Hordes of visitors flocked to Durant in early April in hopes of experiencing a total solar eclipse. But now that the much-heralded celestial event has passed, this city near Oklahoma’s southern border is settling in for another busy tourist season.

Durant, the seat of Bryan County, has plenty to offer. Situated some 160 miles south of Tulsa and 150 miles southeast of Oklahoma City, the city of just over 18,000 has a variety of ways to entice passers-by.

Take Lake Texoma, for instance. The 89,000-surface-acre lake is Oklahoma’s second largest, and lies just west of Durant. The sprawling body of water situated on the Oklahoma-Texas border is a water sports mecca, drawing a reported 6 million visitors annually. In addition to being one of the premier striped bass hot spots in the Southwest, it offers swimming, camping, picnic areas, wildlife viewing and hiking.

Visitors also can immerse themselves in early-day history at historic Fort Washita northwest of Durant, and the Durant Historical Society’s Three Valley Museum downtown. 

Fort Washita was established in 1842 and has a notable place in United States history before, during and after the Civil War. 

Meanwhile, the downtown Three Valley Museum will mark its 20th year in its present location with a celebration June 25.

The museum is a popular stopover, director Nancy Ferris says, drawing about 3,500 visitors a year, and is one of Durant’s “best-kept secrets.”

In addition to the 20th anniversary celebration, Ferris says historical society members are preparing a new exhibit featuring several Durant ties to the music industry, including the late Buddy Holly’s group The Crickets.

“The museum is unique in that 99% of the items have been donated by local citizens who are dedicated to preserving the history and artifacts that tell the story of our humble beginnings and achievements,” she says.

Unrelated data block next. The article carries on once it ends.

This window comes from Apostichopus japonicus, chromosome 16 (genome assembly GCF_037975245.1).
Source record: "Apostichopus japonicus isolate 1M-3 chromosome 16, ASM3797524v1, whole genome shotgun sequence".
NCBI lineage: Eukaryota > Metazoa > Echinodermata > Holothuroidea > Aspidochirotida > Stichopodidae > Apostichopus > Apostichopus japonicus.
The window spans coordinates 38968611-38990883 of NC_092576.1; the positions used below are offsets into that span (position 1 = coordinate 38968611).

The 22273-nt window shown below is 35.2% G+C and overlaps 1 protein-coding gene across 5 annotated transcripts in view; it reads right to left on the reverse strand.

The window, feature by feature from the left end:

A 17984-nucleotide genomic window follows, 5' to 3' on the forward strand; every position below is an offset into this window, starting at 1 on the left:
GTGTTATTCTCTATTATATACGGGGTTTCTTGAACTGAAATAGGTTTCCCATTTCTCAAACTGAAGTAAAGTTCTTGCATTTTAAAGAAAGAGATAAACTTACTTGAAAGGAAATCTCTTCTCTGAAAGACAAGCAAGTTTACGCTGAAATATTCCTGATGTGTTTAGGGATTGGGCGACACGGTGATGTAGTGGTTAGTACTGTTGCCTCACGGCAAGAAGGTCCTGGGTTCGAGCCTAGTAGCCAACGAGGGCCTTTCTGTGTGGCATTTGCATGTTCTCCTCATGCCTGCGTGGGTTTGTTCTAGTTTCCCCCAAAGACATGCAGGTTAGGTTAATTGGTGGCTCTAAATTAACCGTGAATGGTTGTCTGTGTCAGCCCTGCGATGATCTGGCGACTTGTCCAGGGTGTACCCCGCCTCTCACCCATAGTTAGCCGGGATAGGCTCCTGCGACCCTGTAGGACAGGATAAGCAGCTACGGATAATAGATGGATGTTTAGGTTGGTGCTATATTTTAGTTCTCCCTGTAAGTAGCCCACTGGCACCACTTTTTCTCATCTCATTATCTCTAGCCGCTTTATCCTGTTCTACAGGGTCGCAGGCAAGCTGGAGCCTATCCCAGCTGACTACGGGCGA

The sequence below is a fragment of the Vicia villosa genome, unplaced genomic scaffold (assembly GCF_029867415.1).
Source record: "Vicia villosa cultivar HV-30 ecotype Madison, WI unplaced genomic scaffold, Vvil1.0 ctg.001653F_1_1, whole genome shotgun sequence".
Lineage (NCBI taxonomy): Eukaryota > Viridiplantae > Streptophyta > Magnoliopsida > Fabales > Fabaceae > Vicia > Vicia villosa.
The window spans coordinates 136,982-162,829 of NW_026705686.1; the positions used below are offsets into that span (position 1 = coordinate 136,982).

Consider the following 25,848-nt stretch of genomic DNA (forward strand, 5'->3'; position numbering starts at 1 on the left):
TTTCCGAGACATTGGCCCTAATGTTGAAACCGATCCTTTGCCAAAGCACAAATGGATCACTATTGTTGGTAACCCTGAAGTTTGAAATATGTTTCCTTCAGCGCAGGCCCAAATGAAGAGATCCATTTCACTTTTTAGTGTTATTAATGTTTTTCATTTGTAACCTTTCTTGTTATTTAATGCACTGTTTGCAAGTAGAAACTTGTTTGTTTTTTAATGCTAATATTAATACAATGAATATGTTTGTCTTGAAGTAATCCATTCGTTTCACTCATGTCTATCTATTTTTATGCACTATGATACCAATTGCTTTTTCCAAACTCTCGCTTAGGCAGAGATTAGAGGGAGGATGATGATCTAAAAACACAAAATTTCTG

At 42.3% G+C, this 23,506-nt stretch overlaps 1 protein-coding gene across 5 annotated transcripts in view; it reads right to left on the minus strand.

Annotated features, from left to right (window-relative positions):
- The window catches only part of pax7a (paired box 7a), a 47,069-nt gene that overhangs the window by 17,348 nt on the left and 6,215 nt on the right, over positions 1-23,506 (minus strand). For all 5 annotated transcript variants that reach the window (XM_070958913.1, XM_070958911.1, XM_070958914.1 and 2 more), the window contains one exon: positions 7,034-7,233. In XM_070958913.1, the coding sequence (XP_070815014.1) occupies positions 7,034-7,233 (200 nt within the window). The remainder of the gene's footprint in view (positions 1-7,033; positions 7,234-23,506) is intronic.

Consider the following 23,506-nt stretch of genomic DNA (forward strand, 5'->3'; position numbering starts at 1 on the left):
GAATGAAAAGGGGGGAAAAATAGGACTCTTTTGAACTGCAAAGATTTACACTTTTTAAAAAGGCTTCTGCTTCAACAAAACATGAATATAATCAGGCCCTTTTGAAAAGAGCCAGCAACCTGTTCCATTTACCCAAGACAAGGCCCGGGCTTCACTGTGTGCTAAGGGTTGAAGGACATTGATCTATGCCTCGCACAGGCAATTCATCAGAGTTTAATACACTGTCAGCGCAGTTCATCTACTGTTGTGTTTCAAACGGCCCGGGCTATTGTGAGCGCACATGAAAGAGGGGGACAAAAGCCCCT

Grace Rudolf, tourism coordinator for the Durant Area Chamber of Commerce, suggested marking the May 30-June 1 weekend for Durant’s annual Magnolia Festival. The event will be coupled with the annual PRCA Rodeo in town that weekend.

“It’s a big deal,” she says. The festival, which salutes Durant’s status as Oklahoma’s “Magnolia Capital,” features a carnival, food trucks and more than 120 vendors.

Rudolf says looking ahead, visitors might want to check on dates for the Chamber’s fall outdoor concert series that runs from late September to early October in the city’s Market Square.

Gaming activities and entertainment beckon visitors at the Choctaw Nation’s Choctaw Casino and Resort, on the southwest side of Durant on U.S. 69/75. The massive entertainment complex draws visitors annually from Oklahoma and several surrounding states.

The Durant Tourism Economic Development Authority, composed of representatives from city government, businesses, industries and the Choctaw Nation, maintains a website, discoverdurant.com, that lists local attractions and events, and shopping, dining and lodging suggestions. 

“It’s a good way to promote what we’ve got going on,” says Rudolf.

The bustling Southeastern State University offers attractions year-round in addition to an array of baccalaureate-level and graduate-level programs, with an overall mission of fostering cultural opportunities, economic growth and scientific and technological progress for southeastern Oklahoma.

“We love Southeastern; we work with them all the time,” Rudolf says, noting its involvement in community life. “They’re growing.”

And if all that isn’t enough, visitors can look at, and most certainly photograph, an aluminum sculpture that Durant leadership bills as the “World’s Largest Peanut,” mounted outside Durant’s downtown city hall. It was placed in 1974 as a tribute to the then-thriving peanut farming industry in southeastern Oklahoma.

For More Information

City of Durant

Durant Area Chamber of Commerce

Durant Tourism Economic
Development Authority

Durant Main Street

Southeastern Oklahoma State University

Three Valley Museum

Choctaw Casino and Resort

Fort Washita Site & Museum

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